Thursday, October 28, 2010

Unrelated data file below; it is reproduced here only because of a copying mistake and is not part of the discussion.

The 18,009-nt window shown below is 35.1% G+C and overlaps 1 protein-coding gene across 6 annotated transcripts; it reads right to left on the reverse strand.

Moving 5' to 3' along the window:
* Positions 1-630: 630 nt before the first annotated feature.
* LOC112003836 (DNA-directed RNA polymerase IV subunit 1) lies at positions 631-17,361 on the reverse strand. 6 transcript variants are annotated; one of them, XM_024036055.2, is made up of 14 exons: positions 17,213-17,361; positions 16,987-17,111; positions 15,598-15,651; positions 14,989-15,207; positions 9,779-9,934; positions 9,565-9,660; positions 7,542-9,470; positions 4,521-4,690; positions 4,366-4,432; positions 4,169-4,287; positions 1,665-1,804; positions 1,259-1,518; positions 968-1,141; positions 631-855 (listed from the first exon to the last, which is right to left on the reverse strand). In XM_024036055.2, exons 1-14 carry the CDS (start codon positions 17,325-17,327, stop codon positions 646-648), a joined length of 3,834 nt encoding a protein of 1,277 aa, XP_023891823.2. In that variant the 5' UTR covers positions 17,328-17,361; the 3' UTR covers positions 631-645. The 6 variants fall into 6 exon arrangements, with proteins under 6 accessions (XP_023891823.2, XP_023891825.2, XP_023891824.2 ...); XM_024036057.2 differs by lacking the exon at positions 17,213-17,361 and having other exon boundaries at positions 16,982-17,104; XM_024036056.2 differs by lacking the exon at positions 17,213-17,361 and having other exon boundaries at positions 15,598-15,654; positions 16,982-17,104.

This article discusses the move made by a dozen major American universities towards making academic research material available online free of charge. These universities, which include Duke, Harvard, Cornell, MIT, University of Michigan, and University of California Berkley, among others, have signed the Compact for Open Access Publishing Equity (COPE), which means that rather than paying $10,000-$20,000 in subscriptions each year, the universities will cover the costs of publishing the articles themselves (about $1,000- $3,000) and will be able to access the other open-access articles. This movement, which is essentially "increased open access, means more opportunities for the research of our faculty and researchers to reach a wide audience and have a meaningful impact on the world,” says Peter Lange, Duke's provost. I think that this movement encompasses everything that is right about today's movement towards technology. Technology should be enabling and encouraging the sharing of knowledge between scholars and learners alike. The increased availability of professors' research will no doubt enrich the education of students and lead to more progress for other professors, as it should.